for the past week, will be held over
Monday and Tuesday, May, 2 and 3,

on popular demand.

The fifth laboratory program, a
group of three student-writte- n
directed plays, will be presented on
the Guignol stage. May S, at 8:30
p. m.
Greer Johnson, freshman, is the
author of "Noblesse-Oblige- ."
a comedy of manners. Mrs. Violet Foster
Beehler. graduate of the
wrote "Retribution." a tragedy of
the deep south. The third play,
"April Interim" was written by Miss
Katherine Phelps, also a graduate
of the University.
The laboratory plays, which began
as an experiment, are now a popu-a- r
feature of Guignol, and will be
continued as a permanent part of
the dramatic program.

YWCA Group Meets

In a story enumerating SuKy's
pledges in last Friday's issue of The
Kernel, the name of Billie Jackson,
Lexington, Chi Omega, was omitted.
Members of the new YWCA cabiThe name of Weldon Coblin, Lexington, Kappa Alpha, was given to net will attend the Kentucky area
The Kernel as Granville Coblin. We meeting of the student YWCA today
sincerely regret both errors.
and continuing through Sunday,
May 1, at Camp Otonka, on the Kentucky river near Versailles. RepreEVANS ADDRESSES ROTARY
sentatives from U K include Mary
Dean Alvin E. Evans of the Col- Elizabeth Kopptus. new YWCA preslege of Law addressed the Rotary ident, Virginia Pettus, Harriet
and Jane La Fetra.
club of Paris at its luncheon meetMiss Lillian McGulre. chairman of
ing Wednesday, April 27. The subKentucky area, will be in charge
ject of his address was "Great the
of the conference.

For Area Conclave






Three Resignations Accepted
And Other Appointments


James Shropshire,
student publications for nine years,



At the first annual conference of
University Listening Center directors to be held at Gander, Letcher
County, Kentucky, today and tomorrow. Dr. Frank L. McVey will speak
on "Why the Listening Center



was officially appointed director of
the new Student Union Building
at a meeting of the executive committee. D. H. Peak, secretary, announced yesterday.
Mr. Shropshire will retain his
duties as director of student publications. His new office Is to be in
the southeast end of the building's
first floor.
Mrs. Ethel Lebus has been named
hostess of the new building.
Richard Stoll. chairman; H. S.
Ceveland. Franklin, new member
appointed at the last meeting of
the board of Trustees; and James
Park. Lexington, were the members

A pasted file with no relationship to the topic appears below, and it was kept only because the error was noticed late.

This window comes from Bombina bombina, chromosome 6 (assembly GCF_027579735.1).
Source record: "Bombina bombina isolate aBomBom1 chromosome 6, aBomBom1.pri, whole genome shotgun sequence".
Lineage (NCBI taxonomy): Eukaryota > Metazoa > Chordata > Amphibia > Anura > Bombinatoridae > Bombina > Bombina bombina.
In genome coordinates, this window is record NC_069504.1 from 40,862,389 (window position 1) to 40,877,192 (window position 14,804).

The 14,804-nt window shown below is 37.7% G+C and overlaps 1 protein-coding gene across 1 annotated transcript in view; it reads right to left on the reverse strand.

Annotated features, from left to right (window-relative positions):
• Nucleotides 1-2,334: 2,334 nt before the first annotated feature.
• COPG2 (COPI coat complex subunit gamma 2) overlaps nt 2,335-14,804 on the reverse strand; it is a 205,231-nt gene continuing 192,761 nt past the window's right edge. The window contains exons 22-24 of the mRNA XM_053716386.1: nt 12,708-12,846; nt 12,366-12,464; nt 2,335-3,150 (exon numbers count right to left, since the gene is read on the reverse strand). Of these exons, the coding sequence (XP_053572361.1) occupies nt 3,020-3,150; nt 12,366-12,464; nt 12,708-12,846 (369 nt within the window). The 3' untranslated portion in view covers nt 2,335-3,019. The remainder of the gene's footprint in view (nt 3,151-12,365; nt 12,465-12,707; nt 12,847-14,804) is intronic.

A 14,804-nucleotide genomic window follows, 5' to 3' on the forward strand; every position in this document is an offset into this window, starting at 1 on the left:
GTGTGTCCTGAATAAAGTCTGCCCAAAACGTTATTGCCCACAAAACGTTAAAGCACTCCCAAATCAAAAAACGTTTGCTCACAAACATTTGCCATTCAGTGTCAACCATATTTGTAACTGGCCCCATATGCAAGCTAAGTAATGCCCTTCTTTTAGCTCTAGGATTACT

of the executive committee present.
Several other appointments and
resignations were made and accepted at the meeting of the board.
Thomas Hankins. Shelby county,
was appointed teacher-traine- r
the trade and industrial education
in the department of Vocational
Education effective August 1.
Miss Calla VanSyckle was appointed teacher of management and
housing for the summer school and
Marshall Griffin, assistant count
agent of McCreary county, and Howard Burdine.
assistant count)
agent of Martin county, were advanced to county agents of theii
respective counties.
Miss Mildred Morris. Mrs. Garn-ett- .
clerk, in the Horticulture department, and Grover Insko, county
agent of Anderson county, resigned.

The conference, arranged in cowith the Carcassonne
Community Center, is held for the
purpose of better acquainting listening center directors with existing
programs of value so that they may
operate their centers to the greatest benefit of the community.
Those attending the conference
will include: President McVey; Prof.
Maurice Seay, director of the bureau of school service; E. G. Sulzer,
director of the University Publicity
Bureau and founder of the listening
center system; R. K. Salyers, state
director of N. Y. A.; H. W. Peters,"
state superintendent of public instruction; Lee Coulson, executive
manager of WHAS, Louisville radio
station; Tom Wallace, editor of the
Louisville Times; Allen Miller, Chicago, director of the Chicago radio Outstanding Campus Service
council; Joseph Wright, Urbana,
Praised by Leadership
Illinois, director of WILL radio staFraternity
tion of the University of Illinois;
Miss Judith Waller, Chicago, directMiss Mildred Lewis, of the music
or of education for the central section of the National Broadcasting department, will be honored by
Company; Major A. B. Dalrymple Omicron Delta Kappa, honorary
and Andrew Haley, Washington. D. leadership fraternity, for outstandC, attorneys for the Federal Com- ing services to the campus, Berkley
Benneson, president of the organimunications Commission.
zation, said late yesterday.
Director of the women's glee club
for a number of years. Miss Lewis
was in charge of the weekly Sunday afternoon vesper programs, and
has been active in the field of musDr. Roy Burkhart. pastor of the ic, teaching and directing.
Community church, Columbus,
Induction ceremonies for eight
Ohio, wound up a series of lectures pledges to the leadership organizaon sex and marriage with a lecture tion will be held at 5 p. m. today
given at 7:30 o'clock In Patterson in Memorial halt Candidates are
hall, Tuesday April 25.
asked to assemble at 4:30 p. m, io
This lecture concluded a series un- the basement of McVey hall.
der the sponsorship of YMCA and
Honorary candidates to be iniYWCA, from April 25 to April 26. tiated are Governor A. B. Chandlet
The first lecture in the series was and Lieutenant Governor
given at 4 p. m.. Monday, in the Johnson, former students of the
Woman's building.
University; Dr. H. H. Downing, head
Dr. Burkhart also lectured at of the department of mathematics
7:30 o'clock in Patterson hall on and tennis coach; and Dr. O. Davis
Monday, and before a class in soc- Buckner. head chemist in charge of
On Tuesday Dr. Burkhart animal nutrition.
spoke at 3 p. in. in the Woman's
Students who will become active
Building, and at 7:30 p. m. in Pat- members are Sidney Buckley, Stur-giterson Hall. He also spoke before
Edwin Muehsler.Ttockford, 111.;
two hygiene classes in the morning, James Quisenberry, Winchester; and
and held informal conference at the Sherman Hinkebein, Louisville.
men's dormitories in the evening.
A dinner dance in honor of the
new initiates and Miss Lewis will
be held at 7:30 o'clock tonight in